What is Diabetes Mellitus?
Diabetes mellitus is a group of metabolic diseases characterized by elevated blood glucose levels resulting from defects in insulin secretion, insulin action, or both.
Generally, when people talk about "diabetes" they are speaking about diabetes mellitus. There is also a rare disease called Diabetes Insipidus in which the body produces large amounts of dilute urine and is a separate disorder.
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How is Diabetes Mellitus Diagnosed?
Diabetes may have symptoms in some people, and no symptoms in others. Generally, insulin-deficient diabetes mellitus presents with thirst and frequent urination. Untreated, this condition may cause a person to lose consciousness and become very ill.
Diabetes associated with being overweight may have minimal symptoms and may be diagnosed when your doctor orders blood tests.
Your doctor measures the glucose level in the blood. A single, elevated measurement may be all that is needed to make the diagnosis. In some circumstances, it may require multiple measurements of blood glucose to determine the degree of impairment of glucose metabolism. Some women have problems with glucose metabolism only when they are pregnant. Some people develop diabetes that resolves if they lose weight. Your doctor is the person to help you determine if you might have diabetes.
How is Diabetes Mellitus Treated?
Proper treatment depends on the degree of impairment in the regulation of blood glucose. Very elevated levels may require hospitalization. Insulin injections are appropriate for some people. Oral agents (pills) are appropriate for other people. Diet and exercise may be all that is required in yet other people. Your doctor will tell you the proper treatment for your circumstance.
How important is it to control blood sugar levels?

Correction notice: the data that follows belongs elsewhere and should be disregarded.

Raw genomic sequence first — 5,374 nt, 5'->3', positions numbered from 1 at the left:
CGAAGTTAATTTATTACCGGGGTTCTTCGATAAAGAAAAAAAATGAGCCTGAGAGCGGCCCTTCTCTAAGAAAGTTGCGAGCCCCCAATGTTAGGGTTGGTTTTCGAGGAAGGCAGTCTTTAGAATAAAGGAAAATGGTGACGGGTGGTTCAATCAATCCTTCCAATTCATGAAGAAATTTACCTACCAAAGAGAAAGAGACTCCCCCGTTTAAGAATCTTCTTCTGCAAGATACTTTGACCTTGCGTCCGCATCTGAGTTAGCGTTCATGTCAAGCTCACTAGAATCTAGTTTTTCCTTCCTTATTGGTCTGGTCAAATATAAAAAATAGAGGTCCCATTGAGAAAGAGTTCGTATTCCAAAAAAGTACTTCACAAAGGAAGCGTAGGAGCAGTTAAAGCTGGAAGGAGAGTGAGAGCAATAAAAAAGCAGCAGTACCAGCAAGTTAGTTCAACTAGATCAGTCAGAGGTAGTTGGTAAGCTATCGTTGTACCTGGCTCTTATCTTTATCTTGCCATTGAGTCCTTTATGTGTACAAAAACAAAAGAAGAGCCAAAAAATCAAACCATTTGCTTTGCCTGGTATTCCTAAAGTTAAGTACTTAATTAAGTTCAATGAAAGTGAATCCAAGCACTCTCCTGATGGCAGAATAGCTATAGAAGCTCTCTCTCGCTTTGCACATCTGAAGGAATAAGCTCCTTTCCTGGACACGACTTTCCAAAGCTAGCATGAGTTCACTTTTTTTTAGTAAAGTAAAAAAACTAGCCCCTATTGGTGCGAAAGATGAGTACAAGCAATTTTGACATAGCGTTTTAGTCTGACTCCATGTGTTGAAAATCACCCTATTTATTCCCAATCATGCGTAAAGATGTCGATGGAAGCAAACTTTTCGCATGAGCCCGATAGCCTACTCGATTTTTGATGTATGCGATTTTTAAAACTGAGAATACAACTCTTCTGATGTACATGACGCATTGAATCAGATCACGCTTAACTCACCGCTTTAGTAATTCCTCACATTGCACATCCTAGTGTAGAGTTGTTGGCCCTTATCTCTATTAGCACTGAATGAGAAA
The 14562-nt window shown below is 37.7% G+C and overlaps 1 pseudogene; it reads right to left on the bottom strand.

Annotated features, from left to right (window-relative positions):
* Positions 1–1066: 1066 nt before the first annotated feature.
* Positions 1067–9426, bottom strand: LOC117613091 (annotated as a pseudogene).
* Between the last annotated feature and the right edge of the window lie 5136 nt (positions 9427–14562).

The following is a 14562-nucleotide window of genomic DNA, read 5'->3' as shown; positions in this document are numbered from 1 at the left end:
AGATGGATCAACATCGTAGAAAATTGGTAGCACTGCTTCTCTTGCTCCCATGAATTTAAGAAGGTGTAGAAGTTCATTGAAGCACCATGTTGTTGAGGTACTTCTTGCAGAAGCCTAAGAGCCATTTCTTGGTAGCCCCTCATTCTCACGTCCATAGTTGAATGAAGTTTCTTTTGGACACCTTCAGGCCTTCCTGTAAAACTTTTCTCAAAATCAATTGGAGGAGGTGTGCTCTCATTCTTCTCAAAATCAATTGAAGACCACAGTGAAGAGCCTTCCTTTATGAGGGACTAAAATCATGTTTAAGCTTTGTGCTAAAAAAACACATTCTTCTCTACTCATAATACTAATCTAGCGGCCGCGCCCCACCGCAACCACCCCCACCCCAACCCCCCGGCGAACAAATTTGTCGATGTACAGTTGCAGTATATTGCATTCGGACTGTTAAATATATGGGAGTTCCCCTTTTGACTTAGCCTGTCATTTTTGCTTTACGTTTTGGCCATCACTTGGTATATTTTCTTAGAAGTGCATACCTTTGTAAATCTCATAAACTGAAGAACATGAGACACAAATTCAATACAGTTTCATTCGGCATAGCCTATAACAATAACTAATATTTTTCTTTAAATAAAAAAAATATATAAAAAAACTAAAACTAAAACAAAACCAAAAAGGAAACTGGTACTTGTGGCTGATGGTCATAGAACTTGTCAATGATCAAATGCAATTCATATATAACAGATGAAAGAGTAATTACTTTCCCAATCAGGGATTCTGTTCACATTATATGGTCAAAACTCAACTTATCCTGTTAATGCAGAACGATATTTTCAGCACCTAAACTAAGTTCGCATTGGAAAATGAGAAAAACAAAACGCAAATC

Studies suggest that good control of blood sugar levels decreases the risk of complications from diabetes.
What are the complications of Diabetes Mellitus?
Problems caused by diabetes can be thought about as acute (sudden) problems and long-term problems. Sudden problems may be confusion or loss of consciousness while long-term problems include heart disease, stroke, nerve problems (neuropathy), kidney problems (nephropathy), and eye problems.
How can Diabetes Mellitus affect the eyes?
Cataract - may occur at a younger age in diabetic patients
Retinopathy - diabetes may cause blood vessels in the retina (the light-sensitive lining of the eye) to become damaged (leaky or blocked) or grow abnormally. Retinopathy is rare before the age of 10 and the risk increases with the length of time a person has diabetes. Treatments such as laser or other surgery may be helpful to prevent visual loss or restore sight.
How often should I have my eyes examined?
An eye exam is probably a good idea at the time of diagnosis. Depending on what is found, your doctor will recommend follow-up visits based on your condition. Eye exams should be done at least yearly.
What is diabetic retinopathy?
Diabetic retinopathy is an eye disorder that damages the blood vessels inside the retina. It's caused by complications of diabetes or poorly managed blood sugar levels. The damage to the blood vessels causes them to leak fluid and blood, which leads to swelling of the eye. This can cause further complications, such as vision loss, retinal detachment, diabetic macular edema, glaucoma, and blindness. Unfortunately, symptoms of diabetic retinopathy usually go unnoticed until the later stages. This is why routine eye exams are essential for monitoring your ocular health. If you have diabetes or a family history of this disease, call Ticho Eye Associates to book a comprehensive eye exam. We conveniently offer locations in Chicago Ridge, IL, Tinley Park, IL, and Munster, IN.
Treatments for Diabetic Retinopathy
A comprehensive eye exam is the primary method used to diagnose diabetic retinopathy. Since there is no cure for this disease, the goal of treatment is to manage and control symptoms. Common therapies include anti-VEGF medications, laser surgery, and vitrectomy. Self-care methods, such as controlling blood sugar levels, weight loss, and eating a healthy diet, can also aid in disease management. A personalized treatment plan will be created based on your unique case.
detect Diabetic Retinopathy
For diabetics, routine eye exams can help identify serious health complications that can negatively impact the eye and vision. Diabetic retinopathy is the leading cause of vision loss for patients with type 1 or 2 diabetes. To catch this disease as early as possible and preserve healthy vision, call Ticho Eye Associates. We can set up an appointment at any one of our locations in Chicago Ridge, IL, Tinley Park, IL, or Munster, IN.